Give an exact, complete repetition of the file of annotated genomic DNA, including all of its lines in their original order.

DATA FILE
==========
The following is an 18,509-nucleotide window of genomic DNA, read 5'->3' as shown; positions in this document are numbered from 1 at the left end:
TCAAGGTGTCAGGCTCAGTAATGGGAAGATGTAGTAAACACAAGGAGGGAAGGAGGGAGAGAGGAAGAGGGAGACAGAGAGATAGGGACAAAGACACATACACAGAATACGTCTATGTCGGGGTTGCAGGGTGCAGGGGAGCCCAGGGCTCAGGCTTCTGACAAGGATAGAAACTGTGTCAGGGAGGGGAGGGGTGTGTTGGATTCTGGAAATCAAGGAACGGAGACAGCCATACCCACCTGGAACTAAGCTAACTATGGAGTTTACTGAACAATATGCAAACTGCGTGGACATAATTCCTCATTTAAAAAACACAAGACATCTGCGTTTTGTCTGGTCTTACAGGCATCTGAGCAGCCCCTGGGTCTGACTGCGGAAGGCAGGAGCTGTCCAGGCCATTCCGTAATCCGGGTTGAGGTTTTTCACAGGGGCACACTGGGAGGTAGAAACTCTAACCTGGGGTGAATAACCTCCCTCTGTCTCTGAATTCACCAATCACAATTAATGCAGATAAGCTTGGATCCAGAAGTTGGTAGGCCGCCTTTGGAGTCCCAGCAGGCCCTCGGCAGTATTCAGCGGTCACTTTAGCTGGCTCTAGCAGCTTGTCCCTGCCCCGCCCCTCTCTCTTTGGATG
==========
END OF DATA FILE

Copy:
The following is an 18,509-nucleotide window of genomic DNA, read 5'->3' as shown; positions in this document are numbered from 1 at the left end:
TCAAGGTGTCAGGCTCAGTAATGGGAAGATGTAGTAAACACAAGGAGGGAAGGAGGGAGAGAGGAAGAGGGAGACAGAGAGATAGGGACAAAGACACATACACAGAATACGTCTATGTCGGGGTTGCAGGGTGCAGGGGAGCCCAGGGCTCAGGCTTCTGACAAGGATAGAAACTGTGTCAGGGAGGGGAGGGGTGTGTTGGATTCTGGAAATCAAGGAACGGAGACAGCCATACCCACCTGGAACTAAGCTAACTATGGAGTTTACTGAACAATATGCAAACTGCGTGGACATAATTCCTCATTTAAAAAACACAAGACATCTGCGTTTTGTCTGGTCTTACAGGCATCTGAGCAGCCCCTGGGTCTGACTGCGGAAGGCAGGAGCTGTCCAGGCCATTCCGTAATCCGGGTTGAGGTTTTTCACAGGGGCACACTGGGAGGTAGAAACTCTAACCTGGGGTGAATAACCTCCCTCTGTCTCTGAATTCACCAATCACAATTAATGCAGATAAGCTTGGATCCAGAAGTTGGTAGGCCGCCTTTGGAGTCCCAGCAGGCCCTCGGCAGTATTCAGCGGTCACTTTAGCTGGCTCTAGCAGCTTGTCCCTGCCCCGCCCCTCTCTCTTTGGATG